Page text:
4. As for Tyler Kennedy, it appears to be a depth move at this point which is what the team needed.  No offense to the Kael Mouillerat’s or Colin McDonald’s, but Kennedy brings nearly a season’s worth of playoff experience to the team (76 games to be exact) and won a Stanley Cup in Pittsburgh back in 2009.  More playoff-battle veterans is never a bad thing, and Kennedy is also an advanced stat kind of guy as he does a good job of driving possession.  For a seventh round pick, it’s a no-brainer by Snow.  The big question will be come playoff time, if all the forwards are healthy (a big “IF”), who sits?  It’s another question for another day.

Compared to many other Eastern Conference contenders though, the Islanders were tame.  The Rangers made the big splash acquiring Keith Yandle for more of its future.  The Penguins added David Perron weeks ago, but Daniel Winnik and Ian Cole more recently.  The Capitals traded away two draft picks for Curtis Glencross.  The Canadiens, Lightning, Red Wings, Bruins and Panthers all made moves to improve as well. 

Garth Snow didn’t panic and trade the farm away for a Phil Kessel-type talent.  Yes, he would have been a great addition to this club in my opinion, but Snow has always talked about building a sustained winner.  The likely price for Kessel or similar player would have ate away at the depth and prospects the team has tried to accumulate in recent years. If the team wants sustained success, those young assets (a.k.a. “cheap labor”) are vital to keep the big club humming when the salary cap crunches and forces good players out (looking at you next year, Frans).

Whether this was the prudent approach for this season, we’ll know soon enough.  The Eastern Conference is wide open and one can make a valid argument that you should take your shot when it presents itself because future success is guaranteed for no club.  But despite not playing its best hockey recently, the team still finds itself tied for first place in the Metropolitan Division.  They are without several key forwards, but this team has demonstrated that when they are healthy up front, there aren’t many better, if any, forward groups in the Conference.  Is a healthy Kyle Okposo, Casey Cizikas, and possibly Mikhail Grabovski viewed as enough reinforcements and just as good as any deadline acquisition?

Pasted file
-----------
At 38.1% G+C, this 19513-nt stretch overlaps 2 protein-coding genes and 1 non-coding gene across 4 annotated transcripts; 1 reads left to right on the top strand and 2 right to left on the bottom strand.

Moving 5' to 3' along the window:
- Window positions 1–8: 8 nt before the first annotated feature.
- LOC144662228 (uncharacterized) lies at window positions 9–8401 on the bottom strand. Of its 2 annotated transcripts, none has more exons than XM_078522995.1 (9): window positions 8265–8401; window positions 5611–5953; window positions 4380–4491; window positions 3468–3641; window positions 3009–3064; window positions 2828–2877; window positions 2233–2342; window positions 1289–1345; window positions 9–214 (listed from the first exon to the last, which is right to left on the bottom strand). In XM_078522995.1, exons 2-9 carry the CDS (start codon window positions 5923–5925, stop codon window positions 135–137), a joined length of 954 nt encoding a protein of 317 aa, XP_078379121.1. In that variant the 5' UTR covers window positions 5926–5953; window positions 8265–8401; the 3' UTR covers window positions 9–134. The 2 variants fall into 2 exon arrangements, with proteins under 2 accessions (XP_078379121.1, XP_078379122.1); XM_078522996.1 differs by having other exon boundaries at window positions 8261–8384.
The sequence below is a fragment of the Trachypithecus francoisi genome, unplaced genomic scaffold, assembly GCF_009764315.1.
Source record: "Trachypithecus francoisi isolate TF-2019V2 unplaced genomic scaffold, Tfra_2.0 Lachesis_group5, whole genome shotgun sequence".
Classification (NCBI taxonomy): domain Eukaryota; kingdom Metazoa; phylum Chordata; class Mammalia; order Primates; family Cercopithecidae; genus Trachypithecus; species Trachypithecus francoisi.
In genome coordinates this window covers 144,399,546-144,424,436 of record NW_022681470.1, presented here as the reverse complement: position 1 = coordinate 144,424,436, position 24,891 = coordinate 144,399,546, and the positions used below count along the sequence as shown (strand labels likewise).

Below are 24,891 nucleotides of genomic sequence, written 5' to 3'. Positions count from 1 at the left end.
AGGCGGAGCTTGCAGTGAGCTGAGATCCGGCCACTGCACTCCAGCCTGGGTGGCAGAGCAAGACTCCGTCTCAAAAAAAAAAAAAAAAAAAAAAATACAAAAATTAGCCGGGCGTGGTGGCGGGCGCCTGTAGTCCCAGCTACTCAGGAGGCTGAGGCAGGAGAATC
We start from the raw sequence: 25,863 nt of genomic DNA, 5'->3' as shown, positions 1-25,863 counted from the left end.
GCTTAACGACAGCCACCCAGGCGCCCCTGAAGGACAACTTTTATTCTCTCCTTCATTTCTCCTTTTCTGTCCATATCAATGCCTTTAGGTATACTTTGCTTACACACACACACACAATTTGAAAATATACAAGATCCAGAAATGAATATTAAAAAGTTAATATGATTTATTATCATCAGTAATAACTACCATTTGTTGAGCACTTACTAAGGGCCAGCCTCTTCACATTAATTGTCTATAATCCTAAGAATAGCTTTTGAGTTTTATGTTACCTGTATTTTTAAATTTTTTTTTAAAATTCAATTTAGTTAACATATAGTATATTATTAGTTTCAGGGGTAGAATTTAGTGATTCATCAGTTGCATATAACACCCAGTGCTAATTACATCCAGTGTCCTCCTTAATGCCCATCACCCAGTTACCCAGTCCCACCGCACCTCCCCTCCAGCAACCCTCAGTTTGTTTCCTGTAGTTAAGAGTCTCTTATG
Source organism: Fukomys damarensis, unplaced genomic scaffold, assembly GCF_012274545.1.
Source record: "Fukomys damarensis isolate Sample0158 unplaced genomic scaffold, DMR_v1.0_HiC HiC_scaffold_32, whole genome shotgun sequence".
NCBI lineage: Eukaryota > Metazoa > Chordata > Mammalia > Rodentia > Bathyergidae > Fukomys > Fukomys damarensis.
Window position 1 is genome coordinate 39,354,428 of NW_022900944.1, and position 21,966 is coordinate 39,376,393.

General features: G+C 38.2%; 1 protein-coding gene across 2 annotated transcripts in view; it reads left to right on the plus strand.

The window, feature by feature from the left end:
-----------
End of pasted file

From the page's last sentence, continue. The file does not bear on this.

Snow has made his share of personnel mistakes along the way, and has been patient to a fault on some decisions.  But it’s tough to deny that this team isn’t in significantly better shape now than where it was in 2008 when he decided it needed to be torn down and built back up.  He still has his skeptics (*raises hand slightly*), but his decision-making seems to be getting better with each important event and issue.  Who knows, maybe one day I’ll be a Snow-defender…(*thinking, thinking, thinking,* “nah”).

Ultimately Snow will be judged from this point forward.  He’s assembled the pieces and has put his trust in the hands of Jack Capuano.  For better or worse, come the spring the team we see now is what we’re going to battle with.  They won’t be the favorites to come out of the East once the playoff starts, and that’s okay.  This team has the look of a perennial contender.  But, if he can re-sign Johnny Boychuk and the team wins a playoff round?  Success.  If not?  Well, we can hear the calls of “same ol’ Islanders” already.

For once though it’s nice to see the Garth Snow trade deadline talk as “did he add enough for a playoff run” instead of “what draft pick did he get?” It may finally be enough to where fans can say, "I trust Snow to make the right decision here."

Crazy, I know.

Be sure to follow me on Twitter @mikepac23 for my Islander thoughts and follow @TCLIsles for Islander news and analysis.